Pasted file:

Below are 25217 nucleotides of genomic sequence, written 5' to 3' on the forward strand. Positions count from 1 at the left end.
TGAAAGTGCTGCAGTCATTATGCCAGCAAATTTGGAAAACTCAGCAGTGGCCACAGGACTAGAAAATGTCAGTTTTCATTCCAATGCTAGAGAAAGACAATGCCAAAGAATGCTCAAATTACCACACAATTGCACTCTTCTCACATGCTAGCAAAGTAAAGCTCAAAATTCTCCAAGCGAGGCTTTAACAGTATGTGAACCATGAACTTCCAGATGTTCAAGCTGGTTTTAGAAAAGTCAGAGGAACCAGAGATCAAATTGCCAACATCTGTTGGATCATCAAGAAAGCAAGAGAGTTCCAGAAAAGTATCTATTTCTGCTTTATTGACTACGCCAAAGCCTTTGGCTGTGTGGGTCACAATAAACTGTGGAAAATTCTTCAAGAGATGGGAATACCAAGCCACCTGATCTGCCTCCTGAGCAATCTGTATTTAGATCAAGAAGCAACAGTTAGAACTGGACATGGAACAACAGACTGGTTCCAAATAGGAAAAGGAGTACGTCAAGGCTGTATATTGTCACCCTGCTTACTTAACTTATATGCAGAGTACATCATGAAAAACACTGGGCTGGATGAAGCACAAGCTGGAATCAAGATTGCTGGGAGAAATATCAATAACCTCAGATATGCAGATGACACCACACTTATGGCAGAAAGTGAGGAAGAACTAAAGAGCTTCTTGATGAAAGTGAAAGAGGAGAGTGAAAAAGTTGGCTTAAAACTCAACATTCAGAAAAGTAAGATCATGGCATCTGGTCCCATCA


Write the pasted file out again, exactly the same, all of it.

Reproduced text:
Below are 25217 nucleotides of genomic sequence, written 5' to 3' on the forward strand. Positions count from 1 at the left end.
TGAAAGTGCTGCAGTCATTATGCCAGCAAATTTGGAAAACTCAGCAGTGGCCACAGGACTAGAAAATGTCAGTTTTCATTCCAATGCTAGAGAAAGACAATGCCAAAGAATGCTCAAATTACCACACAATTGCACTCTTCTCACATGCTAGCAAAGTAAAGCTCAAAATTCTCCAAGCGAGGCTTTAACAGTATGTGAACCATGAACTTCCAGATGTTCAAGCTGGTTTTAGAAAAGTCAGAGGAACCAGAGATCAAATTGCCAACATCTGTTGGATCATCAAGAAAGCAAGAGAGTTCCAGAAAAGTATCTATTTCTGCTTTATTGACTACGCCAAAGCCTTTGGCTGTGTGGGTCACAATAAACTGTGGAAAATTCTTCAAGAGATGGGAATACCAAGCCACCTGATCTGCCTCCTGAGCAATCTGTATTTAGATCAAGAAGCAACAGTTAGAACTGGACATGGAACAACAGACTGGTTCCAAATAGGAAAAGGAGTACGTCAAGGCTGTATATTGTCACCCTGCTTACTTAACTTATATGCAGAGTACATCATGAAAAACACTGGGCTGGATGAAGCACAAGCTGGAATCAAGATTGCTGGGAGAAATATCAATAACCTCAGATATGCAGATGACACCACACTTATGGCAGAAAGTGAGGAAGAACTAAAGAGCTTCTTGATGAAAGTGAAAGAGGAGAGTGAAAAAGTTGGCTTAAAACTCAACATTCAGAAAAGTAAGATCATGGCATCTGGTCCCATCA